Turei further argues that the government should be creating more green jobs. “There is an enormous global market in renewable and sustainable technology – that is where the globe is moving.”


A typical student would struggle to call National a friend. Following the latest budget, which included cuts to allowance entitlement and higher loan repayment rates, Minister of Finance Bill English quipped that students “should count themselves lucky that they’ve still got interest free loans and get on with it… Get your training finished and get a job and start contributing.”

Woodhouse agrees. While there have been some “nips and tucks to entitlement”, he believes that we still have “one of the most generous tertiary education support networks in the world.”

Obviously Woodhouse has forgotten that tertiary education was free and there was a universal allowance in New Zealand up until 1990, a period in which many of today’s politicians received their education. I wonder how he’d survive on $171 a week of “survival costs” in the high-quality housing of Castle Street.


David Clark, who was Head of Selwyn College before entering Parliament, believes the education cuts are “sending the signal that you are really only going to get to uni if you are wealthy and you have the privilege of having educated parents.”

Labour and the Greens ultimately support universal allowances, although Clark offers the vague caveat “as we can afford it”. The Greens go further, opposing student loans altogether: “People are being forced to pay for what is a public good.”
Not content with slashing tertiary education funding, National have attempted to cut teacher numbers in public schools, arguing it would not affect the quality of education. A red-faced John Key had to eat his words after previously being quoted as saying that he sends his children to private schools because “they have smaller class sizes”.
Turei disagrees with National’s education cuts across the board. She believes that ultimately National “are treating quality education like a privilege… There is an argument for greater public investment in education at every level, because we know it is good for our families and our economy to have a highly educated population.” The cuts and the recent closure of TVNZ 7 make it easy to argue that a highly educated population is not part of National’s “brighter future”.


Prime Minister John Key’s uniquely “low-key” (sorry) personality and his ever-present smile played a large part in National’s rise to power. Edwards argues that “despite being the $55 million man, [Key] was seen as someone who understood everyday people, who was down-to-earth.” Yet National’s current decline is largely attributed to Key’s increasing disconnect with the public. As he tries to hobnob with the Queen and other heads of government, he is starting to appear more like a typically arrogant politician. Edwards believes the public is more impressed by images of him in his shorts having a beer at a barbeque, which says a lot about New Zealand culture as a whole.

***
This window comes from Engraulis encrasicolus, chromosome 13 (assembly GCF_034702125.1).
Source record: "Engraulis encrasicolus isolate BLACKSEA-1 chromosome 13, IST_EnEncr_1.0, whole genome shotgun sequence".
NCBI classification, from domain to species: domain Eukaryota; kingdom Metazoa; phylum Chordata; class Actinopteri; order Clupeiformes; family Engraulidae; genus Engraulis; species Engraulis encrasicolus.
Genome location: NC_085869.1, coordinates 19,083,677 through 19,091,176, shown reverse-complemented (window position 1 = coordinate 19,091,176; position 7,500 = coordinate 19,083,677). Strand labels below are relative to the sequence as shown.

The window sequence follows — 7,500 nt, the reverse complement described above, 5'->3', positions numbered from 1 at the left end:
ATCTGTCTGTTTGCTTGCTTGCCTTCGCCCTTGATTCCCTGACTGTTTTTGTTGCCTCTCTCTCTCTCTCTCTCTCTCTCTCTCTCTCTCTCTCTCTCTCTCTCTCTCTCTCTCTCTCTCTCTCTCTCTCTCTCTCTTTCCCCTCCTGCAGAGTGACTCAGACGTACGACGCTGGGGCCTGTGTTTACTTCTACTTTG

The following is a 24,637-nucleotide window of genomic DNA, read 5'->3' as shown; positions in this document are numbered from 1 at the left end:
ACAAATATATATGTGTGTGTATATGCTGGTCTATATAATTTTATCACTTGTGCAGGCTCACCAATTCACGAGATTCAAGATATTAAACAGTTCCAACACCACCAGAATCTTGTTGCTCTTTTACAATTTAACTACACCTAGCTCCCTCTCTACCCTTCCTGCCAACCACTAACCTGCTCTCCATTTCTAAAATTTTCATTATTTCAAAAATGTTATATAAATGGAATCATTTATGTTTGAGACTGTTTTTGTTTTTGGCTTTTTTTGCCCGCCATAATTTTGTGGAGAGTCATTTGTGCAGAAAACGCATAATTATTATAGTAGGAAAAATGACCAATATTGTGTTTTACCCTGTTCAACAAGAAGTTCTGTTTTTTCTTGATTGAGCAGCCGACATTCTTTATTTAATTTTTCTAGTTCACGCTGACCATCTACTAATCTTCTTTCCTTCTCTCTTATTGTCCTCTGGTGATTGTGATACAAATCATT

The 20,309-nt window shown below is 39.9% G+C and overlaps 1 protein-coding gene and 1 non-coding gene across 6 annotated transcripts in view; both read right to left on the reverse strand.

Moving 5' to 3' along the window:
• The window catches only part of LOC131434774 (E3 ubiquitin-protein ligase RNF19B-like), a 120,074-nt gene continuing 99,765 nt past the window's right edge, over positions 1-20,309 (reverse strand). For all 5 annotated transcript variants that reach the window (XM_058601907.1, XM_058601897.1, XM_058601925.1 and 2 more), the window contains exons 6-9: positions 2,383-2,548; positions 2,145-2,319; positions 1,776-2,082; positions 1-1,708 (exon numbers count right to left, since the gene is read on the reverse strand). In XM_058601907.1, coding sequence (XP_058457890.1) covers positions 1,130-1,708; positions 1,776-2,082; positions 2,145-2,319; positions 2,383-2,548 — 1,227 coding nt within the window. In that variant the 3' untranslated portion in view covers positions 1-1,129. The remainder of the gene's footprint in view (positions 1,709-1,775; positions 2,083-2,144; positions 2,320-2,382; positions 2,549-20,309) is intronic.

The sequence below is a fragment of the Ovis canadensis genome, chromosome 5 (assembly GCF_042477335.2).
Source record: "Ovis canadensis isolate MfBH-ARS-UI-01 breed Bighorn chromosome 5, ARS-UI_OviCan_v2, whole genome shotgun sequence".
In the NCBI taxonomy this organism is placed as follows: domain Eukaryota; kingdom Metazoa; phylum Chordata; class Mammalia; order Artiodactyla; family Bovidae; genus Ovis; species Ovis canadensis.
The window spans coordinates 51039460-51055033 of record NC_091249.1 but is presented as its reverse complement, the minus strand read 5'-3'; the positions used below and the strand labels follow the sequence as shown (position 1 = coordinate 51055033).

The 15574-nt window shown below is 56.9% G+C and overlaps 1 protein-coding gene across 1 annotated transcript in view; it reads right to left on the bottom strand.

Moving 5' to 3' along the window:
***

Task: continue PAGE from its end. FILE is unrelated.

But despite all those cringe-worthy moments where Key seems to reinvent the English language with new words like “Troaty”, there are some moments that really make us proud to be New Zealanders. I don’t think any leader in the history of New Zealand has been quite as courageous as Dear John. Sure, David Lange sent the Americans and their nuclear warships packing, but that’s nothing on attempting a three-way handshake in front of millions worldwide after the Rugby World Cup final.


For National, the road to the 2014 elections is not looking too clear. Increasingly divisive issues like asset sales are hurting National’s popularity. John Key’s never-ending smile is beginning to fade, and so too are National’s chances of re-election in 2014.

Law and politics student/tutor Sam McChesney believes that “this National government is basically a placeholder while Labour sorts its shit out. They’ve taken us backwards but not too far backwards, and in 2014 a Robertson- and Cunliffe-led Labour will rise like the phoenix to take the country into a new, enlightened age of social democracy.” Fresher Ally Harper is more blunt: “Obviously John Key doesn’t understand we can’t drink money: frack is wack.”

There has been an obvious change in political mood of late in Aotearoa, and people are starting to realise that John Key’s vision of a brighter future is yet another right-wing delusion. Judging by the increasing amount of political activism, with the student-led “blockade the budget” in Auckland, the ongoing “Save TVNZ 7” campaign, and the growing opposition to “Partial Asset Sales”, there is definitely growing discontent.

From the people I’ve spoken with, I get a sense that the process for change is in good hands. There is no reason why the future can’t be “bright” – we’re just going to need the “John the Visionary” to step aside.
This article first appeared in Issue 15, 2012.
Posted 5:13pm Sunday 8th July 2012 by Michael Neilson.